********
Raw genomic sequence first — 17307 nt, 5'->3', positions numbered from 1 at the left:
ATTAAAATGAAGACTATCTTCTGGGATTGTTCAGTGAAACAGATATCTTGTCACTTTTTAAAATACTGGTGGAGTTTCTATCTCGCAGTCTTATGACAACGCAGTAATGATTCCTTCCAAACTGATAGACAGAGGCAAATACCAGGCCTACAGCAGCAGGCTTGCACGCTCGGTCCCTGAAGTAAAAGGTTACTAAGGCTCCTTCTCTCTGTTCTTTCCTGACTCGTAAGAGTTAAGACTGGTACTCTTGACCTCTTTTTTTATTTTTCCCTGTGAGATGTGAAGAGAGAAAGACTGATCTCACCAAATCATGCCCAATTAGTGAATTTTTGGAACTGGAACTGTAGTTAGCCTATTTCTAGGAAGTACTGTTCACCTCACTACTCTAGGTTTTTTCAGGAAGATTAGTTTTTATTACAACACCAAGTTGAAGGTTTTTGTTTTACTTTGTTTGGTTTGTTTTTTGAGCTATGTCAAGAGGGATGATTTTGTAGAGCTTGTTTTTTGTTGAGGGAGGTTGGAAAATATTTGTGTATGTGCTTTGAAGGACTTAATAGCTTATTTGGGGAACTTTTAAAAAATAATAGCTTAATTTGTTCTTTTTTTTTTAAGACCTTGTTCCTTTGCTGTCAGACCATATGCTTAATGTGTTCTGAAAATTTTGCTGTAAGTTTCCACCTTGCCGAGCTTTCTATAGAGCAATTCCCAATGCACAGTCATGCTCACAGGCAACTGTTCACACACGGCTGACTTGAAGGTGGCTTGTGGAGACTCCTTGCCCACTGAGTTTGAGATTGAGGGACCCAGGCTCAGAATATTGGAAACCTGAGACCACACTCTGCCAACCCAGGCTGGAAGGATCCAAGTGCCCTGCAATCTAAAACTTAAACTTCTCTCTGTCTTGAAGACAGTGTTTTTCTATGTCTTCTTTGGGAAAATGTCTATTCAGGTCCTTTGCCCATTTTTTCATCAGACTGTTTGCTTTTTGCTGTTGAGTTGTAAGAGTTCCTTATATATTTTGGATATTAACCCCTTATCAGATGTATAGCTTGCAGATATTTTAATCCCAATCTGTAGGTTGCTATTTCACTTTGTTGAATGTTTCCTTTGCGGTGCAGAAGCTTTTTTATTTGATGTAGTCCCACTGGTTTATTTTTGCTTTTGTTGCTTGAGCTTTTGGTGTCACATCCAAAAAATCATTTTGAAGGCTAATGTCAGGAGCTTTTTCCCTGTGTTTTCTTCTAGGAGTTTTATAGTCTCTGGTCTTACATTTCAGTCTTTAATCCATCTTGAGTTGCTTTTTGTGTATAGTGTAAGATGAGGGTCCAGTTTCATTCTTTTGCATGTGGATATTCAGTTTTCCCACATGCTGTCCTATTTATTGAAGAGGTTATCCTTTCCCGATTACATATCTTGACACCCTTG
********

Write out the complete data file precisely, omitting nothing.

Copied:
Raw genomic sequence first — 17307 nt, 5'->3', positions numbered from 1 at the left:
ATTAAAATGAAGACTATCTTCTGGGATTGTTCAGTGAAACAGATATCTTGTCACTTTTTAAAATACTGGTGGAGTTTCTATCTCGCAGTCTTATGACAACGCAGTAATGATTCCTTCCAAACTGATAGACAGAGGCAAATACCAGGCCTACAGCAGCAGGCTTGCACGCTCGGTCCCTGAAGTAAAAGGTTACTAAGGCTCCTTCTCTCTGTTCTTTCCTGACTCGTAAGAGTTAAGACTGGTACTCTTGACCTCTTTTTTTATTTTTCCCTGTGAGATGTGAAGAGAGAAAGACTGATCTCACCAAATCATGCCCAATTAGTGAATTTTTGGAACTGGAACTGTAGTTAGCCTATTTCTAGGAAGTACTGTTCACCTCACTACTCTAGGTTTTTTCAGGAAGATTAGTTTTTATTACAACACCAAGTTGAAGGTTTTTGTTTTACTTTGTTTGGTTTGTTTTTTGAGCTATGTCAAGAGGGATGATTTTGTAGAGCTTGTTTTTTGTTGAGGGAGGTTGGAAAATATTTGTGTATGTGCTTTGAAGGACTTAATAGCTTATTTGGGGAACTTTTAAAAAATAATAGCTTAATTTGTTCTTTTTTTTTTAAGACCTTGTTCCTTTGCTGTCAGACCATATGCTTAATGTGTTCTGAAAATTTTGCTGTAAGTTTCCACCTTGCCGAGCTTTCTATAGAGCAATTCCCAATGCACAGTCATGCTCACAGGCAACTGTTCACACACGGCTGACTTGAAGGTGGCTTGTGGAGACTCCTTGCCCACTGAGTTTGAGATTGAGGGACCCAGGCTCAGAATATTGGAAACCTGAGACCACACTCTGCCAACCCAGGCTGGAAGGATCCAAGTGCCCTGCAATCTAAAACTTAAACTTCTCTCTGTCTTGAAGACAGTGTTTTTCTATGTCTTCTTTGGGAAAATGTCTATTCAGGTCCTTTGCCCATTTTTTCATCAGACTGTTTGCTTTTTGCTGTTGAGTTGTAAGAGTTCCTTATATATTTTGGATATTAACCCCTTATCAGATGTATAGCTTGCAGATATTTTAATCCCAATCTGTAGGTTGCTATTTCACTTTGTTGAATGTTTCCTTTGCGGTGCAGAAGCTTTTTTATTTGATGTAGTCCCACTGGTTTATTTTTGCTTTTGTTGCTTGAGCTTTTGGTGTCACATCCAAAAAATCATTTTGAAGGCTAATGTCAGGAGCTTTTTCCCTGTGTTTTCTTCTAGGAGTTTTATAGTCTCTGGTCTTACATTTCAGTCTTTAATCCATCTTGAGTTGCTTTTTGTGTATAGTGTAAGATGAGGGTCCAGTTTCATTCTTTTGCATGTGGATATTCAGTTTTCCCACATGCTGTCCTATTTATTGAAGAGGTTATCCTTTCCCGATTACATATCTTGACACCCTTG